Rob R



Joined: 28 Oct 2004
Posts: 31902
Location: York
PostPosted: Fri Nov 06, 15 7:30 pm    Post subject: Reply with quote    

Tavascarow wrote:
Mark Avery is an individual beholden to no one.
The RSPB are a very large charity ,very dependant on government (defra) cooperation & funding for their projects. We have a government who like to slash funding (& cooperation) to anyone who disagrees with them.
They have to be more diplomatic in their statements for their own good.


So am I, that doesn't make either of us automatically right.

I'm more inclined to believe someone who has participated in the process though and comes back with constructive criticism than one who doesn't.

Any bureaucratic system that relies upon eligibility criteria instead of paying for results is bound to under perform, though. Essentially you're getting paid by just complying to a set of arbitary rules , it doesn't provide farmers with the flexibility to innovate, or if it does, it doesn't reward them for doing so, so there is no incentive to be innovative nor perform well.

Tavascarow



Joined: 06 Aug 2006
Posts: 8407
Location: South Cornwall
PostPosted: Fri Nov 06, 15 7:50 pm    Post subject: Reply with quote    

Rob R wrote:
Tavascarow wrote:
Mark Avery is an individual beholden to no one.
The RSPB are a very large charity ,very dependant on government (defra) cooperation & funding for their projects. We have a government who like to slash funding (& cooperation) to anyone who disagrees with them.
They have to be more diplomatic in their statements for their own good.


So am I, that doesn't make either of us automatically right.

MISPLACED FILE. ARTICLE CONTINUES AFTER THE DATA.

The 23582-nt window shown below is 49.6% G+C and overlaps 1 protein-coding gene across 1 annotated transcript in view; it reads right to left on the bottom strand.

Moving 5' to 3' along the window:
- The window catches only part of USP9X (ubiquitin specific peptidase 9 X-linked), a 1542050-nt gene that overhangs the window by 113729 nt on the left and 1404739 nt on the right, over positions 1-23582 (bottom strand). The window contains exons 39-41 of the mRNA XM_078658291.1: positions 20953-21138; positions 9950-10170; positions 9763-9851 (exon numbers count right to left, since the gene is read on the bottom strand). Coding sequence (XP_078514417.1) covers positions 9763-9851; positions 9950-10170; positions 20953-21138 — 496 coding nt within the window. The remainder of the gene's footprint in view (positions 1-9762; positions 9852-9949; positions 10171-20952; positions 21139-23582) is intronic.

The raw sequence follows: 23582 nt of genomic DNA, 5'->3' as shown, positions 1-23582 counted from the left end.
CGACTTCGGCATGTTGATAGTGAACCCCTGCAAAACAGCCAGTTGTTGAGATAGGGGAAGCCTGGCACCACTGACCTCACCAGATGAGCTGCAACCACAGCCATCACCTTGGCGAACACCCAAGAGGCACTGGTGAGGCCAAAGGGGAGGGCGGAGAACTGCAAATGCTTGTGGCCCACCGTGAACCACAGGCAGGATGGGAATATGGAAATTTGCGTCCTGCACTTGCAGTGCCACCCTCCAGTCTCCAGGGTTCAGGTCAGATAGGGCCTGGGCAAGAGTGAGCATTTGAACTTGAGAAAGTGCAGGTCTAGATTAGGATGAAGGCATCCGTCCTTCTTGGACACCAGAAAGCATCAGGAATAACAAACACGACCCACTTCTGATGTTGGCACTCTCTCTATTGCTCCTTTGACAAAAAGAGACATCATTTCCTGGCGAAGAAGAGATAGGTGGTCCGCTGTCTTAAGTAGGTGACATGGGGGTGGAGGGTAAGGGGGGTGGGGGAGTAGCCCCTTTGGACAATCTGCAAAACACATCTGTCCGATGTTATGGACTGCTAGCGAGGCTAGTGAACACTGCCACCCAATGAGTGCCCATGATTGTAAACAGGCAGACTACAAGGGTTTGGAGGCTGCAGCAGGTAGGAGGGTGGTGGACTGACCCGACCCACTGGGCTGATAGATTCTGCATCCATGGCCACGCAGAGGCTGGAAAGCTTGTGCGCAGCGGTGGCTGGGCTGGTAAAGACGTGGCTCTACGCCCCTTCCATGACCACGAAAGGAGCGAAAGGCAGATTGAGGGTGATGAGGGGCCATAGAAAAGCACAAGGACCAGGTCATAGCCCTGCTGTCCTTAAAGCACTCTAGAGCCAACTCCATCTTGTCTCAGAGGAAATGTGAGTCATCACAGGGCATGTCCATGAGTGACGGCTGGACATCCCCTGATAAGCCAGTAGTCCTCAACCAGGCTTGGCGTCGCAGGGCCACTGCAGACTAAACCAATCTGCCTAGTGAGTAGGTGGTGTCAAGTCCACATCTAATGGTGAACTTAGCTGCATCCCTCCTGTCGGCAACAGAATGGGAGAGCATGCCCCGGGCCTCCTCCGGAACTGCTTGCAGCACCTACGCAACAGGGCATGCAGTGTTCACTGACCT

I'm more inclined to believe someone who has participated in the process though and comes back with constructive criticism than one who doesn't.

Any bureaucratic system that relies upon eligibility criteria instead of paying for results is bound to under perform, though. Essentially you're getting paid by just complying to a set of arbitary rules , it doesn't provide farmers with the flexibility to innovate, or if it does, it doesn't reward them for doing so, so there is no incentive to be innovative nor perform well.
The very reason the communist system failed. People got paid for not doing the job. I'm not attacking farmers but the system for not overseeing it properly.
But for that to happen you have to have an administration who is actually commited to the principle of improving & protecting biodiversity.
This one isn't as my last post proves.
People like yourself & Ty might have had a few quid here & there but there are landowners who have been paid very large sums of money to protect sensitive habitat & endangered species & the money has been wasted.
Some less charitable might say pocketed.
Edited to say people got paid whether they did the job or not. Some people are committed regardless.

Rob R



Joined: 28 Oct 2004
Posts: 31902